Artificial Neural Networks for beginners : Part 1 : Concepts

Image from http://dni-institute.in representing a simple neural network architecture

Artificial Neural Networks (ANNs) can be a mind boggling topic in machine learning, especially when a person has to convert the architecture itself into code. In this tutorial series we will go through the mechanical concept revolving around Neural Network in terms of biology and computation, and then we will go through the code implementation in Python. In part 1 of this tutorial we go through the mechanism of simple Neural Networks consisting of few neurons feature variable and Hebb’s rule.

For this tutorial no knowledge of neurosciences is required but a little programming intuition would make the concepts easier to grasp.


What is Neural Network ?

As the name suggests, Neural Networks are information architecture inspired by our brain’s communication networks. A human brain on average contains about 21 million neurons and these neurons acquire, store, and retrieve day-to-day learning and memories. When a learning process occurs, it stores the results in the form of new neural connections and when we recall that memory or skill from storage, the result is simultaneous neural firings of input electric signals. The signals travel to the target neuron in order to activate that memory.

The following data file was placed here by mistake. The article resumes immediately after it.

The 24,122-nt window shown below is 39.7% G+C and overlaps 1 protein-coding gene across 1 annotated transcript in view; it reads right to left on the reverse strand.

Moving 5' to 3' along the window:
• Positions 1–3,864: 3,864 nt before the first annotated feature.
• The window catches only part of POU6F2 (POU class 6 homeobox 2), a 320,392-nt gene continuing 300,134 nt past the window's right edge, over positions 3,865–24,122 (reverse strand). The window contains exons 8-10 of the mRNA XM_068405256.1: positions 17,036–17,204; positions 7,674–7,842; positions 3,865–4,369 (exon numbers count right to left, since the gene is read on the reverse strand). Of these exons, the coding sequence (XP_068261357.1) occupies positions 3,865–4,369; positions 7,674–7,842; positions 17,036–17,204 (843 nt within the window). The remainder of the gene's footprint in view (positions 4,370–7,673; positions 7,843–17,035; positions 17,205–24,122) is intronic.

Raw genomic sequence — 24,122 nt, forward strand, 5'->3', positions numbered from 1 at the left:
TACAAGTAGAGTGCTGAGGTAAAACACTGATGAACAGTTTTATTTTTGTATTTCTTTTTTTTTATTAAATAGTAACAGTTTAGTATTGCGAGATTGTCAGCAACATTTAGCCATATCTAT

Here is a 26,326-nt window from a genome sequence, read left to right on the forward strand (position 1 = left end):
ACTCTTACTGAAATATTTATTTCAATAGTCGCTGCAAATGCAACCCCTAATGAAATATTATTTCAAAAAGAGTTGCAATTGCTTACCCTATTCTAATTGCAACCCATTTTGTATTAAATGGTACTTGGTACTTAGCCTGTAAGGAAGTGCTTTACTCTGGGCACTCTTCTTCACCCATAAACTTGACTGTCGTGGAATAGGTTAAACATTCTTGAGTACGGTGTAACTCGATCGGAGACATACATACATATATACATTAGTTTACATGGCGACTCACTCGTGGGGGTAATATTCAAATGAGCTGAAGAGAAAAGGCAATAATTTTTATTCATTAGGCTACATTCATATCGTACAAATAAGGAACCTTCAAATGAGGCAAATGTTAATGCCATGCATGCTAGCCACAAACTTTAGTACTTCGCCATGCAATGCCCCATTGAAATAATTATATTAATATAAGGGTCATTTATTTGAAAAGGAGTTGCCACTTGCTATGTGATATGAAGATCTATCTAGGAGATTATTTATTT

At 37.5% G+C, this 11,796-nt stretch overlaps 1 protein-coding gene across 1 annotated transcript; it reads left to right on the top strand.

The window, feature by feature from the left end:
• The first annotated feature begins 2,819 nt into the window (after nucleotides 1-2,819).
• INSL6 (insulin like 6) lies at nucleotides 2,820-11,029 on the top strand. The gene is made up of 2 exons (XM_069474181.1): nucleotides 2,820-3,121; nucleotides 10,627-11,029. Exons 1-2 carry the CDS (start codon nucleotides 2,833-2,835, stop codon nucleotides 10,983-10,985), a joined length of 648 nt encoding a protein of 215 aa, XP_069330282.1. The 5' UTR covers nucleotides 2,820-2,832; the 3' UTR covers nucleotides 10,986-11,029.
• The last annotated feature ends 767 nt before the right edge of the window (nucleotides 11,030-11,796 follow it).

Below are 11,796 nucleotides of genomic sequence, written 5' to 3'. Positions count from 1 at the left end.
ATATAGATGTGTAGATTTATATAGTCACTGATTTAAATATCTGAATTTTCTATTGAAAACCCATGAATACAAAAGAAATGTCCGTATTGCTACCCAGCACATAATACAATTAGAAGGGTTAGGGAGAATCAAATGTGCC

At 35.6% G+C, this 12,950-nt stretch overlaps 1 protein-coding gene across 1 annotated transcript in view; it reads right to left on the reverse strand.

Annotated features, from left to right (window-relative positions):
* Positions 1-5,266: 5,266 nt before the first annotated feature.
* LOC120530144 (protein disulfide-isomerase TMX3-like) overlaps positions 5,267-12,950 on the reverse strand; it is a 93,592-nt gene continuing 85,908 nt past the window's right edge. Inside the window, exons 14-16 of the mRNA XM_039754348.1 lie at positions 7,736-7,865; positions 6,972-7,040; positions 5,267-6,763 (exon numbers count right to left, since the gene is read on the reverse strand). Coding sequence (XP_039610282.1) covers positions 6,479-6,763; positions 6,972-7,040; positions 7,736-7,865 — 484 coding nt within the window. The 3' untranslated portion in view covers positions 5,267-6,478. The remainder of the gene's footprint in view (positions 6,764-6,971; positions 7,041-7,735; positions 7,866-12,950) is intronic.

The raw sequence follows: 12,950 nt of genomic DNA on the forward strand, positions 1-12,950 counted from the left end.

In the above figure, X1 to X3 represents our input neuron (feature), where in order for the output node to be activated (in our case memory recall), all three inputs (X) need to fire simultaneously.

Each of X variable’s connection carries a “weight” with it — think of it as the importance of that variable X. In machine learning, the weight can also be called the feature importance. Think of the weights as the measurement of the electrical impulse and the potency of the voltage defines how important the variable X is in playing a role for the output node (prediction). In Artificial Neural Networks (ANN) the weights are redefined and updated after every training session. Neural Networks are effective in measuring feature interactions and hidden patterns thus suitable for unsupervised learning.

In Artificial Neural Network the above phenomenon can be described by Hebb’s rule as a method of determining how to alter the weights between model neurons. The weight between two neurons increases if the two neurons activate simultaneously, and reduces if they activate separately. Nodes that tend to be either both positive or both negative at the same time have strong positive weights, while those that tend to be opposite have strong negative weights.

or as phrased by Siegrid Löwel:

“Cells that fire together, wire together”

The output node carries an aggregated sum of all the interactions that go through the weight filter. Please keep in mind this is a simplified neural learning model; complex computational ANNs can consist of thousands of nodes with hundreds of features with million connections and interactions.

This marks the end of Part 1, where we talked about how signals from input variable X propagates and if the “intensity” or “weight” of their signal plays significant outcome in output neuron (prediction), then the weight positively increases so does the feature importance.